I think the Phillies played this pretty well. They get Lee when he’s just coming down from his peak, but still an outstanding hurler and innings-eater, and if/when he walks away as a free agent, the Phils likely get a draft pick for a guy who by that time will be starting the downside of his career. And for this they gave up no MLB players.
Plus I think you underestimate Ben Francisco. He’s not a star but he’ll fit in nicely. It’s a similar under-the-radar acquisition to Jayson Werth.
Also, are you really criticizing the Phillies for stockpiling pitching? This strategy has been the reason they’ve taken the NL East two years in a row. Picking up Pedro as insurance made a lot of sense at the time, in case they didn’t make a deal and also to give them a bit of leverage in trade talks. Now they have an extra arm in the minors who can take his time getting ready for September. I see Pedro as a nice luxury as a long man in the postseason.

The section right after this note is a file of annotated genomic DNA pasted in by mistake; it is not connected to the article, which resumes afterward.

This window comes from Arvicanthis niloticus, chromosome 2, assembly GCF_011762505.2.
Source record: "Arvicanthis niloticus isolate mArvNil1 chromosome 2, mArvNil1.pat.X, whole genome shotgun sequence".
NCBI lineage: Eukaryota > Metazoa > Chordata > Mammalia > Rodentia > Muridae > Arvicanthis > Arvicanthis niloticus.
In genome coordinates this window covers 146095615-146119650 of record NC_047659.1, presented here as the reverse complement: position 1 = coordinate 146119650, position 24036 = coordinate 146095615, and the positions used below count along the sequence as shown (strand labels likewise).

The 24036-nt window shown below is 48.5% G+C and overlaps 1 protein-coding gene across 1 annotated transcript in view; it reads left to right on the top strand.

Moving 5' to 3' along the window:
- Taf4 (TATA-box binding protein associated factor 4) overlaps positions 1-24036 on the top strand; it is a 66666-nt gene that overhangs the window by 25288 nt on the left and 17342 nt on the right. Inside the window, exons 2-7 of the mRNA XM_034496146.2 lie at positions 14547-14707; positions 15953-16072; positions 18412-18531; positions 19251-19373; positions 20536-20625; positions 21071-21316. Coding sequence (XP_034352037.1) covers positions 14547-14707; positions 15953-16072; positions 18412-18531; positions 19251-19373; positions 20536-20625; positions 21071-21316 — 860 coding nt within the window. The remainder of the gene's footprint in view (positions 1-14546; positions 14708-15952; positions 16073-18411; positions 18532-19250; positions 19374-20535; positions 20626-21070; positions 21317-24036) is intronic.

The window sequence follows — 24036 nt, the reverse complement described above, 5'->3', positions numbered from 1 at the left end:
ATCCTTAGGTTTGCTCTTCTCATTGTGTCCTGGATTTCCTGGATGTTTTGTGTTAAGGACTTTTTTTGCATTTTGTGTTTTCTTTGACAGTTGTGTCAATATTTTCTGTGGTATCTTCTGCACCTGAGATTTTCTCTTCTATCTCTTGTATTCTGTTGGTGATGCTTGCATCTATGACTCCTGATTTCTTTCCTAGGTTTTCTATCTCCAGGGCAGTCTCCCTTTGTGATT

Compare that to the Mets, who sign people like Tim Redding, pencil him in to be their #4 or #5 starter, and then cross their fingers that everyone else stays healthy and performs as expected.
(I don’t count Pelfrey nor Joe Smith because they weren’t “developed” but rather drafted and force-fed to MLB. And F-Mart has yet to arrive as “MLB ready”.)
Worse yet, they have last-place teams at AA and AAA, with longshots rather than legitimately “ready” prospects coming up in 2010. A colossal fail.
Meantime nearly every other team in MLB has a stockpile of prospects chomping at the bit in the minors, and the Phillies will hardly feel the loss of the four legit prospects they just sent away for a Cy Young Award winner.